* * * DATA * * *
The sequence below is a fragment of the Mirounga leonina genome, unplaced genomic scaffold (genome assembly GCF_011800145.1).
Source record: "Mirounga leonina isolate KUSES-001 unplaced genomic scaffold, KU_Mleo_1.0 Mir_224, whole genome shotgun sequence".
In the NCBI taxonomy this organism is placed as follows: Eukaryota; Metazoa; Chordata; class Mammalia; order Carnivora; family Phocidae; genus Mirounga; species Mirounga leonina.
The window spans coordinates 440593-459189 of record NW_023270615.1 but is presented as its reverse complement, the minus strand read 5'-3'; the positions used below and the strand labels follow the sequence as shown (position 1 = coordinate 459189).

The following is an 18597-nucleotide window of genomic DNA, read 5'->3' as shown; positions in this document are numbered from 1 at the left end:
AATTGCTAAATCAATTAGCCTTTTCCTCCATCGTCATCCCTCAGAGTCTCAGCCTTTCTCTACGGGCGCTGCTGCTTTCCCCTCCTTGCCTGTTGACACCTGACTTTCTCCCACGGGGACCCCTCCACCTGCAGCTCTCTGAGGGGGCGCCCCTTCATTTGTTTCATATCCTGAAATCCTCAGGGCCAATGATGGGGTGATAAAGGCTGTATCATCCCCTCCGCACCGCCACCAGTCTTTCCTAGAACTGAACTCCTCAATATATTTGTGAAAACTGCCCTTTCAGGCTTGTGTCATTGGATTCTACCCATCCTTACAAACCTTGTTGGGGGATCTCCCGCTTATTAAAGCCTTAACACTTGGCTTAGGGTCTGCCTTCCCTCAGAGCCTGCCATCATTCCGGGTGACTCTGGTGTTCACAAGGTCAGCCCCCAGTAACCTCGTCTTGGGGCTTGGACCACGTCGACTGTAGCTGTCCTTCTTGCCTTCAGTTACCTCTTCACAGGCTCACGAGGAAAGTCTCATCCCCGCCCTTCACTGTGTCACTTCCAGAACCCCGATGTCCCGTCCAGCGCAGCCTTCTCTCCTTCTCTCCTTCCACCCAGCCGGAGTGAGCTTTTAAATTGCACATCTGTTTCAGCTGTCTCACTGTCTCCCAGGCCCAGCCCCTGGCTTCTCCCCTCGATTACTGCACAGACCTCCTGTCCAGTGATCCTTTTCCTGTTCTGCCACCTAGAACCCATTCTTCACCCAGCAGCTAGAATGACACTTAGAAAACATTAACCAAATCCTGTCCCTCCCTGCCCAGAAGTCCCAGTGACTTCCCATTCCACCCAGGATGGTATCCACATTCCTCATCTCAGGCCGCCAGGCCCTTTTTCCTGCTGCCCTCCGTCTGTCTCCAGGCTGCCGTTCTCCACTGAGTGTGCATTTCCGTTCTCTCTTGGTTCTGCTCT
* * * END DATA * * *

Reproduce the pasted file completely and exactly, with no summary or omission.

The sequence below is a fragment of the Mirounga leonina genome, unplaced genomic scaffold (genome assembly GCF_011800145.1).
Source record: "Mirounga leonina isolate KUSES-001 unplaced genomic scaffold, KU_Mleo_1.0 Mir_224, whole genome shotgun sequence".
In the NCBI taxonomy this organism is placed as follows: Eukaryota; Metazoa; Chordata; class Mammalia; order Carnivora; family Phocidae; genus Mirounga; species Mirounga leonina.
The window spans coordinates 440593-459189 of record NW_023270615.1 but is presented as its reverse complement, the minus strand read 5'-3'; the positions used below and the strand labels follow the sequence as shown (position 1 = coordinate 459189).

The following is an 18597-nucleotide window of genomic DNA, read 5'->3' as shown; positions in this document are numbered from 1 at the left end:
AATTGCTAAATCAATTAGCCTTTTCCTCCATCGTCATCCCTCAGAGTCTCAGCCTTTCTCTACGGGCGCTGCTGCTTTCCCCTCCTTGCCTGTTGACACCTGACTTTCTCCCACGGGGACCCCTCCACCTGCAGCTCTCTGAGGGGGCGCCCCTTCATTTGTTTCATATCCTGAAATCCTCAGGGCCAATGATGGGGTGATAAAGGCTGTATCATCCCCTCCGCACCGCCACCAGTCTTTCCTAGAACTGAACTCCTCAATATATTTGTGAAAACTGCCCTTTCAGGCTTGTGTCATTGGATTCTACCCATCCTTACAAACCTTGTTGGGGGATCTCCCGCTTATTAAAGCCTTAACACTTGGCTTAGGGTCTGCCTTCCCTCAGAGCCTGCCATCATTCCGGGTGACTCTGGTGTTCACAAGGTCAGCCCCCAGTAACCTCGTCTTGGGGCTTGGACCACGTCGACTGTAGCTGTCCTTCTTGCCTTCAGTTACCTCTTCACAGGCTCACGAGGAAAGTCTCATCCCCGCCCTTCACTGTGTCACTTCCAGAACCCCGATGTCCCGTCCAGCGCAGCCTTCTCTCCTTCTCTCCTTCCACCCAGCCGGAGTGAGCTTTTAAATTGCACATCTGTTTCAGCTGTCTCACTGTCTCCCAGGCCCAGCCCCTGGCTTCTCCCCTCGATTACTGCACAGACCTCCTGTCCAGTGATCCTTTTCCTGTTCTGCCACCTAGAACCCATTCTTCACCCAGCAGCTAGAATGACACTTAGAAAACATTAACCAAATCCTGTCCCTCCCTGCCCAGAAGTCCCAGTGACTTCCCATTCCACCCAGGATGGTATCCACATTCCTCATCTCAGGCCGCCAGGCCCTTTTTCCTGCTGCCCTCCGTCTGTCTCCAGGCTGCCGTTCTCCACTGAGTGTGCATTTCCGTTCTCTCTTGGTTCTGCTCT